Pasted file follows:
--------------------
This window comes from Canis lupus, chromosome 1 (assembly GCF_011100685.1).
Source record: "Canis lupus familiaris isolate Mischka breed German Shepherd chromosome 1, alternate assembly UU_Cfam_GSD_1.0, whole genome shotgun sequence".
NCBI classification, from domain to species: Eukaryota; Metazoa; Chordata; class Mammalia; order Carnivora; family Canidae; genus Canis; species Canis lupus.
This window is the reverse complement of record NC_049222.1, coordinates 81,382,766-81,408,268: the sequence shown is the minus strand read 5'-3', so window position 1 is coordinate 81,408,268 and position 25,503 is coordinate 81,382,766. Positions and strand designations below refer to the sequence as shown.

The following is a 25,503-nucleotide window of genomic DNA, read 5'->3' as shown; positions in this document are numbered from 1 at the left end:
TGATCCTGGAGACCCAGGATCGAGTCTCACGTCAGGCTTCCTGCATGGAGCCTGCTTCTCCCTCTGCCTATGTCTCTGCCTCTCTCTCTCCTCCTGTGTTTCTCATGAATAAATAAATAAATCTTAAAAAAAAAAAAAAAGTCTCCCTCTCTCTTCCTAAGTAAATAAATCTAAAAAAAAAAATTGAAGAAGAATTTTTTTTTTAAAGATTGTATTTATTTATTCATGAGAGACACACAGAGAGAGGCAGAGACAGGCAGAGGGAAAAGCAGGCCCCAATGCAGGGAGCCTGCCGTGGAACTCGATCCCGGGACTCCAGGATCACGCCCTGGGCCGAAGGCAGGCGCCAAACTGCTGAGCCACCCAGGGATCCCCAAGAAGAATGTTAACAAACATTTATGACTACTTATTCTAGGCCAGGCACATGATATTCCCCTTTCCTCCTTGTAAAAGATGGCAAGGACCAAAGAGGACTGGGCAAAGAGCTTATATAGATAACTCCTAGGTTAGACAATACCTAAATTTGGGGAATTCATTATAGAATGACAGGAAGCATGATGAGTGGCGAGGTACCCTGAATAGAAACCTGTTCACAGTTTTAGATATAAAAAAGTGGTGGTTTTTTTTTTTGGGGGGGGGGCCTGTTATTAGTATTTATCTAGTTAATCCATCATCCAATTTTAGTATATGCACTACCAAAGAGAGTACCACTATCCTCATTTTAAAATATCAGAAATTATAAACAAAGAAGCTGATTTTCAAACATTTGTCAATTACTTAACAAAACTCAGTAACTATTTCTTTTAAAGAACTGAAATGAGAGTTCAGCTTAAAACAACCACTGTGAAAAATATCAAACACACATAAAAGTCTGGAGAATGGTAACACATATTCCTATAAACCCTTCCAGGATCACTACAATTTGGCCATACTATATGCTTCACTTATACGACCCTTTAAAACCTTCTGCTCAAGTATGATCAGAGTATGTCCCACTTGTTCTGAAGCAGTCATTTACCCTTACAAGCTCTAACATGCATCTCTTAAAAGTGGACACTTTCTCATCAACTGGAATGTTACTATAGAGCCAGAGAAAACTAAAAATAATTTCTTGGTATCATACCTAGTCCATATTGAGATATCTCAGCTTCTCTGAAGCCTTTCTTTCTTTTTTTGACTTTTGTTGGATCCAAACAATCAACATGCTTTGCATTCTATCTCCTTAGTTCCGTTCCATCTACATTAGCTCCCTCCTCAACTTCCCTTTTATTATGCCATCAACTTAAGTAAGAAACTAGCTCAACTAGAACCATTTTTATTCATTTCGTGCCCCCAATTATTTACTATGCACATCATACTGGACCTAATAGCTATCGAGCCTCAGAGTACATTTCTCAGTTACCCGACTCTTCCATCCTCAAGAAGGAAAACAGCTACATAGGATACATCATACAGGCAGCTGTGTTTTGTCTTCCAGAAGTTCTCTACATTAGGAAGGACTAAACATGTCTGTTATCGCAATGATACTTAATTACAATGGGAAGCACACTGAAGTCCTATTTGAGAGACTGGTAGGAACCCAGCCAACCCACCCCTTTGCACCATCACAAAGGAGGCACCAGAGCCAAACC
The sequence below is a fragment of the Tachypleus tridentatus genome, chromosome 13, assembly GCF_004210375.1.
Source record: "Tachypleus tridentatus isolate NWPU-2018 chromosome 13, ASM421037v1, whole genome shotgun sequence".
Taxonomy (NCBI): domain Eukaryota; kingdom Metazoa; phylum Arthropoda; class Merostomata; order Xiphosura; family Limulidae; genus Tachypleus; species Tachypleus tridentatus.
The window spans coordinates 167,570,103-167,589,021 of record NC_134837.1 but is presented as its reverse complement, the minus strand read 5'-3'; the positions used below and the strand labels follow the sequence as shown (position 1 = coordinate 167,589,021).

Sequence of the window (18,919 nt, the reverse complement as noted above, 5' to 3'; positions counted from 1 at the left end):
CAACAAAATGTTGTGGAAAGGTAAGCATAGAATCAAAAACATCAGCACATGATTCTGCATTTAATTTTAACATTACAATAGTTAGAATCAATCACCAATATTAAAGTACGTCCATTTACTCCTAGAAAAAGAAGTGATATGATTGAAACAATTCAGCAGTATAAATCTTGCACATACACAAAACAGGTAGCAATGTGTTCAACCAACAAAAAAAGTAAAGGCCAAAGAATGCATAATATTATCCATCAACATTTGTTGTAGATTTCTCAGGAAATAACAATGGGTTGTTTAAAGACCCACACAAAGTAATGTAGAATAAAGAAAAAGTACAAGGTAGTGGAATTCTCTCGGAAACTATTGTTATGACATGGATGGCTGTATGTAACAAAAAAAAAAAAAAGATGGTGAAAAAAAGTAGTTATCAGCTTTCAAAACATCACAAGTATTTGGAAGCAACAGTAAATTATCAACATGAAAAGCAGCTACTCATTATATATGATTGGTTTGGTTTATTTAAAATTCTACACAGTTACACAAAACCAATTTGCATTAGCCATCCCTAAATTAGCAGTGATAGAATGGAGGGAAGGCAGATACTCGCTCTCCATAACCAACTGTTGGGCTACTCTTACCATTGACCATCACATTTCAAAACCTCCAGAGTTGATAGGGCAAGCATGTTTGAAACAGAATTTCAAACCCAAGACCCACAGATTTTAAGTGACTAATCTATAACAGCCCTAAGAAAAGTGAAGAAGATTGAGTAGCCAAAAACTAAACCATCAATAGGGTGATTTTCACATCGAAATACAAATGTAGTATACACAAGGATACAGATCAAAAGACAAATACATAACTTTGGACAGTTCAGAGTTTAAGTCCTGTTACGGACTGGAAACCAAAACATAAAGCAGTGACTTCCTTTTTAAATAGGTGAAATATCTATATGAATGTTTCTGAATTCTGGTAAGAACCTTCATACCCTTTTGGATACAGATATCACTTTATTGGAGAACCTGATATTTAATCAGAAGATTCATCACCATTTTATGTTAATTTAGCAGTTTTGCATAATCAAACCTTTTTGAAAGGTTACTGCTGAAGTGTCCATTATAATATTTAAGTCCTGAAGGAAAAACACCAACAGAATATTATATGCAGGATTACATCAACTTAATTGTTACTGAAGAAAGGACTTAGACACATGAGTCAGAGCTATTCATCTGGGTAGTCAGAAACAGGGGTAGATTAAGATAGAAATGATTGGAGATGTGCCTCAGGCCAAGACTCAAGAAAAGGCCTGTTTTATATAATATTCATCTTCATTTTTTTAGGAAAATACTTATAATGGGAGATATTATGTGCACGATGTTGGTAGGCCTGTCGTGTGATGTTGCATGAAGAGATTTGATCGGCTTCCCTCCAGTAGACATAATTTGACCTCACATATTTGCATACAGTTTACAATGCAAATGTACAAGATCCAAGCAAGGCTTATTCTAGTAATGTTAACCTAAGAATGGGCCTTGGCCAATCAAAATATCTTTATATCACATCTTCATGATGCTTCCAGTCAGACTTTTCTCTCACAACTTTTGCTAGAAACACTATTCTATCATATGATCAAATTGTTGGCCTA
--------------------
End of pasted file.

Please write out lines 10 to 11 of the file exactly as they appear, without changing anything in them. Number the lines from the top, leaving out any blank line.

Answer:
The window spans coordinates 167,570,103-167,589,021 of record NC_134837.1 but is presented as its reverse complement, the minus strand read 5'-3'; the positions used below and the strand labels follow the sequence as shown (position 1 = coordinate 167,589,021).

Sequence of the window (18,919 nt, the reverse complement as noted above, 5' to 3'; positions counted from 1 at the left end):